Modulated carrier UWB systems rely on existing modulation techniques such as DS-UWB and MB-OFDM for signal generation. These architectures resemble those of typical radio systems since the majority of signal modulation and demodulation takes place in high-speed digital circuits. DS-UWB resembles a pulse-based approach from a signal standpoint but allows more efficient use of available spectrum. This approach to UWB is championed by the UWB Forum (www.uwbforum.com). The MB-OFDM approach (www.multibandofdm.org) divides the available spectrum into 500 MHz channels. The radio constantly hops through the channels as it modulates data. The smaller channels allow tighter spectral control at the band edges while also providing some level of redundancy should one channel contain interference (see Figure 2).
Figure 2. This plot, captured from a spectrum analyzer, shows the MB-OFDM signal. The sharp dropoff at the edge of the signal allows it to be placed close to the edges of the band allotted by the FCC.
The current IEEE 802.15 working group has two task groups evaluating UWB as a physical layer. UWB provides an attractive physical layer for the 802.15.3a task group because of the high data rates that are achievable. In terms of sensor applications, UWB is a candidate physical layer for the 802.15.4a task group because of the ranging performance attainable with UWB frequencies.
What UWB Offers
Regardless of radio architectures or modulation methods, UWB has some other inherent advantages. Since the energy of the signal is spread over such a wide bandwidth, there is an inherent low probability of interception and a low probability of detection, particularly if snooping is performed with a narrow-band receiver. The power limits imposed by the FCC dictate a signal that is difficult to detect beyond close proximity to a transmitting device. In order to achieve reasonable range, these low power levels have forced UWB designers to implement radios with coding gain to permit reception of signals beneath the noise floor. Without knowledge of the coding techniques or spreading sequences involved, signals with a peak power lower than background noise power are very difficult to detect and more difficult to intercept.
The wide-bandwidth UWB signal creates a great deal of spectral diversity. In environments where signals may be obstructed by some objects and reflected off others, operation over a very wide bandwidth increases the likelihood of partial signal reception. In imperfect transmission path situations, parts of the UWB signal will be impaired while it is possible that other portions of the signal may be enhanced. Provided the modulation/demodulation techniques are tolerant to the slightly imperfect signal (and in some cases, capable of taking advantages of the enhanced portions), the integrity of the UWB link can be maintained (see Figure 3.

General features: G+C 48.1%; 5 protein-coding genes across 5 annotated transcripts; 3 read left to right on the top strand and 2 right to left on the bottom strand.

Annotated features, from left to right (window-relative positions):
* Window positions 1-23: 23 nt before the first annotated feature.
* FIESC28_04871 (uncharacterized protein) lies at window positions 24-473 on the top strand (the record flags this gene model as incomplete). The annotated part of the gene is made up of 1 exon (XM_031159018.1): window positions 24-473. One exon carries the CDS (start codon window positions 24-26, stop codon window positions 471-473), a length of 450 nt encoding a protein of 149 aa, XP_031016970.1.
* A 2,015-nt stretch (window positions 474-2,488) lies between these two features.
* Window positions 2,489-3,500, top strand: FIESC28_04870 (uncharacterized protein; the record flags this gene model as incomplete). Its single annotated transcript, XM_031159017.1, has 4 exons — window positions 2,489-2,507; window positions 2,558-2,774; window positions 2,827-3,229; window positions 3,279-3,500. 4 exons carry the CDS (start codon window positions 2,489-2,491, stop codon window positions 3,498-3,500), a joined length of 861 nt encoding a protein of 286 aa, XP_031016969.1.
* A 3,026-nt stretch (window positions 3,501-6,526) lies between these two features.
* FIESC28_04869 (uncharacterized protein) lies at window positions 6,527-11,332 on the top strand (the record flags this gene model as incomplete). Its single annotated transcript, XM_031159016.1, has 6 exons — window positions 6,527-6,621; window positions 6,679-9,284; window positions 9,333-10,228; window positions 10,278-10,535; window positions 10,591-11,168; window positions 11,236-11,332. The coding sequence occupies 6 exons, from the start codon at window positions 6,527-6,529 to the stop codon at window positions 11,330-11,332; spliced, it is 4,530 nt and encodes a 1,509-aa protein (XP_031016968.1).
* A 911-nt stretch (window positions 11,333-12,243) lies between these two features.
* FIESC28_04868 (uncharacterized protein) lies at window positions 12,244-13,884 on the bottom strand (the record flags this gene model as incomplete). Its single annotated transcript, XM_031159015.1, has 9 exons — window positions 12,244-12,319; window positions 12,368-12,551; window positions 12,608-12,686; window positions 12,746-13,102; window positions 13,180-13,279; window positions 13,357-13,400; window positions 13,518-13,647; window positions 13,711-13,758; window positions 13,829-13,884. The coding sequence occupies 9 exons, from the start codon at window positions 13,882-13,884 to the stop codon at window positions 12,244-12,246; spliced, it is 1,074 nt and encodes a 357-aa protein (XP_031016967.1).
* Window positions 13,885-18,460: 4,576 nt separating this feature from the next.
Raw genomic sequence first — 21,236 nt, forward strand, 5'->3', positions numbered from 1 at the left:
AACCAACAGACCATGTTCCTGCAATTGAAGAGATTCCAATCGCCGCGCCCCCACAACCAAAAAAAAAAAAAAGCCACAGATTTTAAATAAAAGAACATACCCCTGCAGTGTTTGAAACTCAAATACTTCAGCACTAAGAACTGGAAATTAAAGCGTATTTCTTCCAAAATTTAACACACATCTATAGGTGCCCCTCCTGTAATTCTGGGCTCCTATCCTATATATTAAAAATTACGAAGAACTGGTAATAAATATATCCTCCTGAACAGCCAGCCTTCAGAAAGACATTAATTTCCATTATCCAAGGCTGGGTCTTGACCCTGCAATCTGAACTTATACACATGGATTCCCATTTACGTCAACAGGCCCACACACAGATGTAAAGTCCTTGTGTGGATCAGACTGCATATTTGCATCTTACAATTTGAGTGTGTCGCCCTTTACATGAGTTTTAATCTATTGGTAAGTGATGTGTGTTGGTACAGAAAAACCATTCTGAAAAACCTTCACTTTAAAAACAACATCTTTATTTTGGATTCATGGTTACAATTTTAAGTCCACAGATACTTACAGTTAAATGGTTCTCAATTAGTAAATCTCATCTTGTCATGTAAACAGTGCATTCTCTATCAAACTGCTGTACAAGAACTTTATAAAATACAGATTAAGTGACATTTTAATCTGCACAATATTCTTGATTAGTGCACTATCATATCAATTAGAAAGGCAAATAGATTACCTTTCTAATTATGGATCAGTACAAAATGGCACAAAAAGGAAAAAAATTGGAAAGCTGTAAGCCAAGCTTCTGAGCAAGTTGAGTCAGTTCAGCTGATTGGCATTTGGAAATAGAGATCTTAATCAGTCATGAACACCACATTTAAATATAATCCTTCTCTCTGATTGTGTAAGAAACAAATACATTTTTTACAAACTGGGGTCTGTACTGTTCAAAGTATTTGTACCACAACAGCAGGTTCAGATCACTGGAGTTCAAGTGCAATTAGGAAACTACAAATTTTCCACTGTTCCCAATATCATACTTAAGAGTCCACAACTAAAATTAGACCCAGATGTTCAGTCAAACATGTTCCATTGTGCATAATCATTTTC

Figure 3. This time plot shows both an expected and an actual signal received in an office environment. Reflections off items such as a filing cabinet can result in strong, late-arriving pulses that can interfere with the anticipated waveform.
The high frequencies and large bandwidth of the signal allow precise range estimation between two communicating UWB radios. Both MB-OFDM and DS-UWB groups can achieve targeted ranging with <10 cm accuracy. For sensor applications in particular, this ranging information, when combined with triangulation techniques and range data from multiple devices, opens the door to accurate positioning.
With all the concern about UWB's interference effects on other communication systems, the fact that other devices have a more profound effect on the UWB radio performance is often overlooked. Since UWB spreads its energy thinly across a wide swath of spectrum, only a small percentage of the total radiated power will fall into the band of a conventional narrowband radio. Since the UWB receiver must have such a large bandwidth, incumbent technologies occupying the same spectrum effectively place all their available energy within the UWB receiver bandwidth, creating a great deal of co-channel interference. This interference is a formidable problem and a primary motivation for using multiband frequency selection techniques.
En route to creating a standard for high-data-rate UWB communications, these issues—interference with and from existing systems—must be resolved. The solutions to these problems will yield advances in signal processing and potentially open the door to more applications using UWB. For sensor applications the future may well hold low-power, robust data links with added functionality for ranging/location and possibly built-in radar and imaging capabilities. Independent of standards battles and architecture tradeoffs, the high level of industry interest and investment in UWB would certainly lead one to believe that it is here to stay. ?